There was considerable variation in the number of vessel visits to ports located around New Zealand. The ports of Tauranga and Auckland received the highest number of arrivals (average of 1,277.5 and 1,233 per year in 2015–2016, respectively) while smaller, regional ports like Picton and Gisborne had the lowest arrival numbers (Figure 4A). The overall broad pattern of risk associated with the various ports appears to correspond to the total number of vessel visits (Figure 4 and Supplementary Table 5). However, the proportion of vessel visits per type also had a strong influence on the total risk score for a port. For example, although Tauranga and Auckland had similar numbers of total vessel visits (mean difference per year of 44 vessels), Tauranga had proportionally more visits by BLK vessels, resulting in a greater port risk score than Auckland (Figure 4B). Similarly, New Plymouth had fewer vessel visits than Nelson or Timaru, but a much larger proportion of the vessels were TNK, resulting in overall elevated port risk scores. Whangarei had fewer visits than Port Chalmers (mean difference per year of 78 vessels), but more of them were BLK and TNK, resulting in a higher port risk score for Whangarei. The relative contributions of the two transport vectors (biofouling and ballast water) were rather consistent across ports, ranging from approximately 40 to 60% (Figure 4C). However, in some cases, the relative importance of either ballast water or biofouling risk factors have had a strong influence on the port rankings. For example, Tauranga’s greater port risk score over Auckland was largely due to risks associated with ballast water, while Dunedin’s higher ranking over New Plymouth, Bluff, and Timaru was determined by biofouling risk factors.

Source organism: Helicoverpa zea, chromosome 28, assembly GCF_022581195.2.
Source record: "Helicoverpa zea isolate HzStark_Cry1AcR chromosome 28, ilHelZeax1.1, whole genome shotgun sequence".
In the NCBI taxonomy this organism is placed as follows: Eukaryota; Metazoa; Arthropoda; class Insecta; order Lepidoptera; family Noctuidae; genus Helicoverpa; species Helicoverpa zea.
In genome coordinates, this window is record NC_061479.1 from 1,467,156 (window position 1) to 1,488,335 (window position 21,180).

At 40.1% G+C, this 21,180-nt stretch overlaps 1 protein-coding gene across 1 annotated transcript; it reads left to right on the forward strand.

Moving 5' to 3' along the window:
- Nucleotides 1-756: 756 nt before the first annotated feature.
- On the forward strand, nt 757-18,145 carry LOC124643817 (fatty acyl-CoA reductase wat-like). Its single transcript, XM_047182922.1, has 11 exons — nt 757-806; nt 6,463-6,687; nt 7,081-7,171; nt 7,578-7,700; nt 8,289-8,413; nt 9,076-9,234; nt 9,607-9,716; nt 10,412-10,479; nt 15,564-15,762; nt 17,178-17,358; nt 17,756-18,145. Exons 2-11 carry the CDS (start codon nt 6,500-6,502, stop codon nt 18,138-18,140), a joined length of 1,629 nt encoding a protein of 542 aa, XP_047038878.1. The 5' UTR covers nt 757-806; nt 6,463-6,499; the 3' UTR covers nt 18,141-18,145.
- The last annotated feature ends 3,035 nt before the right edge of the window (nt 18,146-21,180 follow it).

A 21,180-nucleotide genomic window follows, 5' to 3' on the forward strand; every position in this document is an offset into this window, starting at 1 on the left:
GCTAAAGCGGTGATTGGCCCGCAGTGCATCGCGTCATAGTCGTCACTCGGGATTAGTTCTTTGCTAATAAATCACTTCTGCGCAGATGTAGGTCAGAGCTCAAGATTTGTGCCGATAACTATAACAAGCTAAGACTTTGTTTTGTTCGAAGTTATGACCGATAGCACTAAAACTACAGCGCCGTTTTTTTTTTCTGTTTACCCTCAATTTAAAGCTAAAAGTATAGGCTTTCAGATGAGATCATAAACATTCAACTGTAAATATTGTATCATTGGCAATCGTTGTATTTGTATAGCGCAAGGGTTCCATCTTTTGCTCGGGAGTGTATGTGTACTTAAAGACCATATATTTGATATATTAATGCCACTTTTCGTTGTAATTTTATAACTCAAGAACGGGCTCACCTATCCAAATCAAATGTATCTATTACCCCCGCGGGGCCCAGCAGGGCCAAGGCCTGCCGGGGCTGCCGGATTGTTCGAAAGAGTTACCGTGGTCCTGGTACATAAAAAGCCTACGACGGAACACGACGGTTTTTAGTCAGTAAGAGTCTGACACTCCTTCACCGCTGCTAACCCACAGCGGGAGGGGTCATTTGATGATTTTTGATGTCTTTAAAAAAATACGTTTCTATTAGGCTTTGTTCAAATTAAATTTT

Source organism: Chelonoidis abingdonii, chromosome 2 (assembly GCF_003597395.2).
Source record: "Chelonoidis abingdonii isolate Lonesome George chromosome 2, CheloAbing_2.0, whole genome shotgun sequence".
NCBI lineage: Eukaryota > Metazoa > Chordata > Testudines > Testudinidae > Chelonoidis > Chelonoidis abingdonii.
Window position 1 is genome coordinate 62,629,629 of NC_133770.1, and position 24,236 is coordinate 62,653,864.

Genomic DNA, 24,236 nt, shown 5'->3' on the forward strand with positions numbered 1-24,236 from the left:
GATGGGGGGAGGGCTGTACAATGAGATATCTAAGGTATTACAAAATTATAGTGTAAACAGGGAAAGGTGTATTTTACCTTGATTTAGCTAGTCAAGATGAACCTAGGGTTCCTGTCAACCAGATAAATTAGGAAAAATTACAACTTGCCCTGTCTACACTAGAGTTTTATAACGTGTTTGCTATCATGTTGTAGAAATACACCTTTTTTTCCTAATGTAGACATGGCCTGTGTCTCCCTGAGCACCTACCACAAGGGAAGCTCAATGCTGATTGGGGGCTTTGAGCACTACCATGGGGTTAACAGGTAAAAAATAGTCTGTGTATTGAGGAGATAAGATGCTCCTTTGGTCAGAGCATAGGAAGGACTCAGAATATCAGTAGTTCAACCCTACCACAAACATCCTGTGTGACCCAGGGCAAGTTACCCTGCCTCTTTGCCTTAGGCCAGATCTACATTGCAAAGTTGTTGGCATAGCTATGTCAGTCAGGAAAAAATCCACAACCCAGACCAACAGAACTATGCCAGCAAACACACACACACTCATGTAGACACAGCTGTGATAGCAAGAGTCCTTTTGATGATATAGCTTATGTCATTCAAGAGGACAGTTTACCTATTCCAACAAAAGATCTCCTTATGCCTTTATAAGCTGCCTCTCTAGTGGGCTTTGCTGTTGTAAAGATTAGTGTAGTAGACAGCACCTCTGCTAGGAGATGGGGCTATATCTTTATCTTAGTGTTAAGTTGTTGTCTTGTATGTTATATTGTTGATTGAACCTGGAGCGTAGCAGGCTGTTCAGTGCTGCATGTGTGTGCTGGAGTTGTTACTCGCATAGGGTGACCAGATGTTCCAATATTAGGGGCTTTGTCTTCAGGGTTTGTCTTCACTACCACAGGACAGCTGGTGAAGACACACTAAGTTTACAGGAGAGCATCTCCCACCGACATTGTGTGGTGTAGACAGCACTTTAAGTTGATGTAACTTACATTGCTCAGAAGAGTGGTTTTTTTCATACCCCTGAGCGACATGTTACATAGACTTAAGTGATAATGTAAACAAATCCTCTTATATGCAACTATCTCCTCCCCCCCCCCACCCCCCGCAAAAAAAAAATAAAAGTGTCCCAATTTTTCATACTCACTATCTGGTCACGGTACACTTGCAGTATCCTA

Figure 4. (A) Number of vessel visits per vessel type to each port of New Zealand in 2015 and 2016. (B) Relative biosecurity risk of each port, showing proportion of total risk per vessel type. (C) Relative biosecurity risk of each port, showing proportion of total risk due to ballast water (BW) or biofouling (BF).
The allocation weights we calculated based on the port risk scores derived from our vessel biosecurity risk framework matched closely with the revised allocation weights from Hatami et al. (2021) (Kendall rank correlation tau of 0.72, p < 0.001; Figure 5). The four ports with the greatest allocation weights (Tauranga, Auckland, Lyttelton, and Napier) were in the same rank order in both studies, as were three of the four ports with the lowest allocation weights (see Supplementary Table 6). On average, there was a 0.013 ± 0.008 (mean ± SD) difference between allocation weights derived in each study.
Figure 5. A comparison of port allocation weights for New Zealand ports, as derived from our framework and from Hatami et al. (2021).
Framework Overview and Potential Uses
The primary purpose of this study was to integrate the considerable volume of existing knowledge on various risk factors related to NIS transfer by ocean-going vessels into a single, evidence-based vessel type biosecurity risk framework. The framework presented here provides a means for organizing available empirical data on marine biosecurity risk by vessel type based on global data on biofouling and ballast water risk factors. This results in a unified and adaptable quantification system that can be used to understand the relative risk associated with common vessel types, along with the components of that risk. The framework can then support scientists and decision makers in their development of marine biosecurity risk mitigation measures for their study systems or jurisdictions. It can be used in combination with other risk assessment tools that account for voyage-related factors, environmental similarity between origin and destination, or other factors affecting post-introduction probability of NIS survival and establishment.